PhD Defence: “Dynamic Heterogeneous Memory Allocation for embedded devices”, Tristan Delizy, Chappe Amphitheater, CITI, 19th of December 2019 at 10h00

Title

Dynamic Heterogeneous Memory Allocation for embedded devices

Abstract

Reducing energy consumption is a key challenge to the realisation of the Internet of Things. While emerging memory technologies may offer power reduction and high integration density, they come with major drawbacks such as high latency or limited endurance. As a result, system designers tend to juxtapose several memory technologies on the same chip. We aim to provide the embedded application programmer with a transparent software mechanism to leverage this memory heterogeneity. This work studies the interaction between dynamic memory allocation and memory heterogeneity. We provide cycle accurate simulation of embedded platforms with various memory technologies and we show that different dynamic allocation strategies have a major impact on performance. We demonstrates that interesting performance gains can be achieved even for a low fraction of memory using low latency technology, but only with a clever placement strategy between memory banks. We propose an efficient strategy based on application profiling in our simulator.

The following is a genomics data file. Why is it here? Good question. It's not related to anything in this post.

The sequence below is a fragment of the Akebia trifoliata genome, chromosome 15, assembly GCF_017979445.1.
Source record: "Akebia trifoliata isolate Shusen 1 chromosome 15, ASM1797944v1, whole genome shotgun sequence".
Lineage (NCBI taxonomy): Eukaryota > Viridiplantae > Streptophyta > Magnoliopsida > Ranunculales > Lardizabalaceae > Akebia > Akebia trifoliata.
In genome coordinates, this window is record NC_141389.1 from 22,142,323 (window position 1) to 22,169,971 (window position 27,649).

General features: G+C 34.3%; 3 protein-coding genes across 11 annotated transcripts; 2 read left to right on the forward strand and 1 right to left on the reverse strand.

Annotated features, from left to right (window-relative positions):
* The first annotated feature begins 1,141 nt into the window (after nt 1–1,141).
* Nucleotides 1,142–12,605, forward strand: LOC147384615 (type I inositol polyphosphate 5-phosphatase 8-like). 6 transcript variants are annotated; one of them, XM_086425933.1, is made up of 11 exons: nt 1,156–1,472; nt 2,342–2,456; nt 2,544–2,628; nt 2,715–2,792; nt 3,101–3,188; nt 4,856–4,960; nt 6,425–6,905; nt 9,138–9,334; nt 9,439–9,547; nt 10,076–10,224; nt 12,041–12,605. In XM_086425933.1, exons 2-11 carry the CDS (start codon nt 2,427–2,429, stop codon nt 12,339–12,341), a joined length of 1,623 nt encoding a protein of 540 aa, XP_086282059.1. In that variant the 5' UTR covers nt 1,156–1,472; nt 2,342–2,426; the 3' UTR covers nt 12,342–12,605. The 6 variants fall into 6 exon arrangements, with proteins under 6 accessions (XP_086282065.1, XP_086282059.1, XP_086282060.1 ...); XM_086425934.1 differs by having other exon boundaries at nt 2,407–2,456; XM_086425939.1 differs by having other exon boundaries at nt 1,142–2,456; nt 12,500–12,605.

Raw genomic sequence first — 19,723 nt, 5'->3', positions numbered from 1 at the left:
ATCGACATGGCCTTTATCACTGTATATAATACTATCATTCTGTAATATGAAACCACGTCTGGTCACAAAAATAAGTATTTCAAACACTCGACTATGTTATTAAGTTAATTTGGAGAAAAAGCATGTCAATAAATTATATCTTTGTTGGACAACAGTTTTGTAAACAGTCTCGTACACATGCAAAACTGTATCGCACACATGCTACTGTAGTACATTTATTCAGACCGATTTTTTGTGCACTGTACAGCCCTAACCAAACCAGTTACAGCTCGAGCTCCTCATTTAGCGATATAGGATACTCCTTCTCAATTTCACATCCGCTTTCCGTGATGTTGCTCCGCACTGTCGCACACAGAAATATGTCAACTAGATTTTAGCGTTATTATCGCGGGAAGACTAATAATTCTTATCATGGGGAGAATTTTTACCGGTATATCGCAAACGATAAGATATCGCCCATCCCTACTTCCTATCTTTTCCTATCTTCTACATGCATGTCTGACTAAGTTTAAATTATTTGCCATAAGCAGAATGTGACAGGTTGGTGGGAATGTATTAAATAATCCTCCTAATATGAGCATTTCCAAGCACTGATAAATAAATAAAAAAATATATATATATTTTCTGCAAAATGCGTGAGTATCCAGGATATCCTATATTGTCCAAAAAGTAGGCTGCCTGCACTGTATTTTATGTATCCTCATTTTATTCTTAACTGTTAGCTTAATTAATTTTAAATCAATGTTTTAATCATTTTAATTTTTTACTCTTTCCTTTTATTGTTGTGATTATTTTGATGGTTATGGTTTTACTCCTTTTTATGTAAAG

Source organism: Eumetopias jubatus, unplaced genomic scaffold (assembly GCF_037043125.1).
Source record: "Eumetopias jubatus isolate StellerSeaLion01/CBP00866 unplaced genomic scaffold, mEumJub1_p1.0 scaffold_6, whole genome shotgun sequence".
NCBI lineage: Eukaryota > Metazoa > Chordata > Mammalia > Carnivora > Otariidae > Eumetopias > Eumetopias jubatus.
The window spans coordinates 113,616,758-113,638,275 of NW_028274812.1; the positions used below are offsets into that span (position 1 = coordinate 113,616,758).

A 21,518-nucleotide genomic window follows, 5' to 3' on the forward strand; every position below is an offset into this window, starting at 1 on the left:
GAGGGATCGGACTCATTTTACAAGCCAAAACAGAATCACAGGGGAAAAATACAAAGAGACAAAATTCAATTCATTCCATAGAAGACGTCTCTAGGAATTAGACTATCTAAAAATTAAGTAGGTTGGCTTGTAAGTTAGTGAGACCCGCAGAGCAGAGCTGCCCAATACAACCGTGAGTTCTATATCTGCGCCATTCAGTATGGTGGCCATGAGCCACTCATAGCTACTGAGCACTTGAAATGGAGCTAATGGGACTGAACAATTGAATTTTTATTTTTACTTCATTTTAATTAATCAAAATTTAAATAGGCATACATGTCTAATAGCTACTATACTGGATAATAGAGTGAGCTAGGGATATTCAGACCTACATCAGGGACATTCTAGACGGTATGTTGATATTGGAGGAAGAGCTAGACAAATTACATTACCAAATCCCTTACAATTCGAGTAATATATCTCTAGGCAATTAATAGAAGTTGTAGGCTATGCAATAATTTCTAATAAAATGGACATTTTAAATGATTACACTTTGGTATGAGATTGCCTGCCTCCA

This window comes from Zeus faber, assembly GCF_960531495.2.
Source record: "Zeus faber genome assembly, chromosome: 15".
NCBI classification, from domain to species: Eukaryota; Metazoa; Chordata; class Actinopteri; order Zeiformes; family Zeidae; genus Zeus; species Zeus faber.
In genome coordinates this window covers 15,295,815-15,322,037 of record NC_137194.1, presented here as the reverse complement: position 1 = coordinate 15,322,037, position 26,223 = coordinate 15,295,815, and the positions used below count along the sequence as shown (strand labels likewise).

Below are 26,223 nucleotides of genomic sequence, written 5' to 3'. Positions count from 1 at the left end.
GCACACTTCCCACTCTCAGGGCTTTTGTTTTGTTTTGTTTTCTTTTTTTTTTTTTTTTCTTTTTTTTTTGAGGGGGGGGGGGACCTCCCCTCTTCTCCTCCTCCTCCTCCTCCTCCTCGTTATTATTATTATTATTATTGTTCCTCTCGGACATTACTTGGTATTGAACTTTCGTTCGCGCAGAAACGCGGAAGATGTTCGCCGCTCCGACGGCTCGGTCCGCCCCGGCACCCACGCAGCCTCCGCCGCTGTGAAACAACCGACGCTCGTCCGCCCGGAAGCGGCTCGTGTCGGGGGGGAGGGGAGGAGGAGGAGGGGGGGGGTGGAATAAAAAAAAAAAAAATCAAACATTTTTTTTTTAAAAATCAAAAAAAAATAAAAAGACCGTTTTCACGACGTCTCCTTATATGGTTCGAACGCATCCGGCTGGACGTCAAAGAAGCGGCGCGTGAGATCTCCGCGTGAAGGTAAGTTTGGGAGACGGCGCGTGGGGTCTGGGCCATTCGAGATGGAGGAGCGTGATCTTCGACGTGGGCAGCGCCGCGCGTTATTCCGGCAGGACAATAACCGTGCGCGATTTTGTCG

Jury

  • Olivier Sentieys, Professeur des Universités, Université de Rennes – Examinateur
  • Cécile Belleudy, Maitre de Conférence HDR, Université de Nice Sophia Antipolis – Rapporteure
  • Lionel Torres, Professeur des Universités, Université de Montpellier – Rapporteur
  • Guillaume Salagnac, Maitre de Conférences, INSA de Lyon – Examinateur, Encadrant
  • Tanguy Risset, Professeur des Universités, INSA de Lyon – Examinateur, Co-directeur de thèse
  • Matthieu Moy, Maitre de Conférences HDR, Université Claude Bernard Lyon 1 – Examinateur, Co-directeur de thèse